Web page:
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11.29.11

Microsoft Search Front Ends

Posted in Microsoft, Search at 3:50 pm by Dr. Roy Schestowitz

Summary: DuckDuckGo and Yahoo! as search engines lead to Microsoft and provide watered down results for FOSS subjects

THERE is reason to be concerned about Microsoft turning Yahoo! Into a purple (ish) Microsoft front end.

There is a reason to be suspicious of DuckDuckGo as well. A closer look helps us understand that when Microsoft killed Yahoo! it basically eliminated another competitor — a malicious move which hurts the industry as a whole (destroying jobs, hurting customers, and so on). “DuckDuckGo needs to wash its hands of Bing,” wrote one of our readers earlier this evening. A recent article outlining how DuckDuckGo (DDG) gives Microsoft-generated (read: censored) results much of the time gave more room for discomfort and we are now seeing Microsoft play more anticompetitive games in search. Some months ago I was shown by a friend how his Windows/IE combination could not retain the choice of Google as a default search engine. He just couldn’t get it to work, so instead he was channelled into Microsoft and its front ends every time he started the Web browser. Design flaw? Surely not, it was clearly deliberate. According to another new testimonial, this is a widespread problem. To quote: “I recently had to install windows on a computer. This involved all the updates and bells and whistles. One of those is what some love to call internet exploder :) When starting up internet explorer for the first time it asks you to go through some hoops to set up some settings. If you were to just accept the default settings then you would be using all microsoft search engines. Naturally I did not want to use bling so I decided to choose a custom setting. I wanted Google to be my default search provider.

“I was a bit miffed that there was not a choice for Google right there. Instead I had to wait until all the settings were configured and microsoft opens up a page for me to choose the search provider I wanted. It would have been much easier if I could choose it right there. I could live with it though so I finished all the setting up of internet explorer and waited for it to open up the page so I could choose the Google search provider.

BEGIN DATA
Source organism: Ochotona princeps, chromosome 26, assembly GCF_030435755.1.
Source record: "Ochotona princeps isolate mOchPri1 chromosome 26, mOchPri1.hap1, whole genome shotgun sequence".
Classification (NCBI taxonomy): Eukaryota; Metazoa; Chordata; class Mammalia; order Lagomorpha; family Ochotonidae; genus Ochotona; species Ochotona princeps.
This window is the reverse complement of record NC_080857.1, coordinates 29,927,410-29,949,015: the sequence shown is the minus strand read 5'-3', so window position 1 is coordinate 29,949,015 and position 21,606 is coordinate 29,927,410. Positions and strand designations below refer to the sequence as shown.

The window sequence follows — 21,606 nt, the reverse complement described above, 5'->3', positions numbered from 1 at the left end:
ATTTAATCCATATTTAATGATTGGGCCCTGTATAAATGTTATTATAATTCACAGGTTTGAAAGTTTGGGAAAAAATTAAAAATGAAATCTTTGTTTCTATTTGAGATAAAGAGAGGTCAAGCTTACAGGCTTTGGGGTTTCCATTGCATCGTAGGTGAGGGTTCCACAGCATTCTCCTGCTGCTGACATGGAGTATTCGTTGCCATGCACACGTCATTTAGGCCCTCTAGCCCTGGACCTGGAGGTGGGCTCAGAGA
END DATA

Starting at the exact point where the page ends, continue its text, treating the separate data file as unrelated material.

“Lo and behold the page opened up and right there in front of my eyes were a stack of icons of different search providers. The second one, with the Google colors and the Google ‘g’ and the name of Google.com seemed to me to be a good bet that this was the Google search provider I was wanting. I looked at all the other search providers and there was no other Google search provider listed. So it must be that one right? Wrong! Here is the page pointed to by the microsoft internet explorer setup program.”

Somebody ought to investigate this. Microsoft used tricks like these before and was forced off them. While the Microsoft boosters spin hard to pretend Microsoft honours competition, the company is just the same psychopath is has always been. Apathy towards Microsoft is a recipe for trouble, not peaceful coexistence.

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14 Comments

  1. Michael said,

    November 29, 2011 at 11:59 pm

    Gravatar

    Microsoft.
    Yahoo.
    DuckDuckGo.

    Everyone but Google. Do not trust them. They are not working to boost open source.

    Do you have any idea how paranoid you present yourself as?

    FUD:

    Some months ago I was shown by a friend how his Windows/IE combination could not retain the choice of Google as a default search engine.

    This is utter and complete nonsense. Just insane.

    http://www.youtube.com/watch?v=i–yNnC60_c

    Easy. The idea that you cannot set Google as the default search engine of IE is just nuts.

    FUD:

    He just couldn’t get it to work, so instead he was channelled into Microsoft and its front ends every time he started the Web browser. Design flaw? Surely not, it was clearly deliberate.

    Deliberate lie on your part. Sure!

    mrkennie Reply:

    I gather you have read how Balmer intends to destroy google? Also have you read the so called Halloween documents? With their attitude towards Google and FOSS in general, this would not surprise me at all.

    I am unfortunate to have to use ie to test websites, and I found that its almost impossible to even locate google in the given list of providers.

    Michael Reply:

    The video I linked to proves it is easy, if not quite “trivial”, to accept Google from the list of providers… and to add it to the list if it is not there.

    There are many things to bash MS over – but let’s not make things up just to bash them!